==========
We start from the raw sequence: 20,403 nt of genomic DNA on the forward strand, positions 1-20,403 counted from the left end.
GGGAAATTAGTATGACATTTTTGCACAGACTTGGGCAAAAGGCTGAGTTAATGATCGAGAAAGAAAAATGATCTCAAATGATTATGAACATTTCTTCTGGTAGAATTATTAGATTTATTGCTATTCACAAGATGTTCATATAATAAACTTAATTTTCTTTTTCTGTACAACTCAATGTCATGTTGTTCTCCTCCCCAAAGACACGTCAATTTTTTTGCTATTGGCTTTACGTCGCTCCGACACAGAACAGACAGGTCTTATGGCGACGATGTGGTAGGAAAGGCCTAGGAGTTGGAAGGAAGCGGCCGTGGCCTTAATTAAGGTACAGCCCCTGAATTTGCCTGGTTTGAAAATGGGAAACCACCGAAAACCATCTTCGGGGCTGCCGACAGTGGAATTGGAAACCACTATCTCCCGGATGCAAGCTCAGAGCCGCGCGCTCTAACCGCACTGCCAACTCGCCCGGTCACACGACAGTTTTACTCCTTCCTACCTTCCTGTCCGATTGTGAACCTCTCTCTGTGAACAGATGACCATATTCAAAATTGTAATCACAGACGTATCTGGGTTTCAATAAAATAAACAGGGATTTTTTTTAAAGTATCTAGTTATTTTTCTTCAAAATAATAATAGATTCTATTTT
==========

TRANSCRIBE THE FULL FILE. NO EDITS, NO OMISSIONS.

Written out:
We start from the raw sequence: 20,403 nt of genomic DNA on the forward strand, positions 1-20,403 counted from the left end.
GGGAAATTAGTATGACATTTTTGCACAGACTTGGGCAAAAGGCTGAGTTAATGATCGAGAAAGAAAAATGATCTCAAATGATTATGAACATTTCTTCTGGTAGAATTATTAGATTTATTGCTATTCACAAGATGTTCATATAATAAACTTAATTTTCTTTTTCTGTACAACTCAATGTCATGTTGTTCTCCTCCCCAAAGACACGTCAATTTTTTTGCTATTGGCTTTACGTCGCTCCGACACAGAACAGACAGGTCTTATGGCGACGATGTGGTAGGAAAGGCCTAGGAGTTGGAAGGAAGCGGCCGTGGCCTTAATTAAGGTACAGCCCCTGAATTTGCCTGGTTTGAAAATGGGAAACCACCGAAAACCATCTTCGGGGCTGCCGACAGTGGAATTGGAAACCACTATCTCCCGGATGCAAGCTCAGAGCCGCGCGCTCTAACCGCACTGCCAACTCGCCCGGTCACACGACAGTTTTACTCCTTCCTACCTTCCTGTCCGATTGTGAACCTCTCTCTGTGAACAGATGACCATATTCAAAATTGTAATCACAGACGTATCTGGGTTTCAATAAAATAAACAGGGATTTTTTTTAAAGTATCTAGTTATTTTTCTTCAAAATAATAATAGATTCTATTTT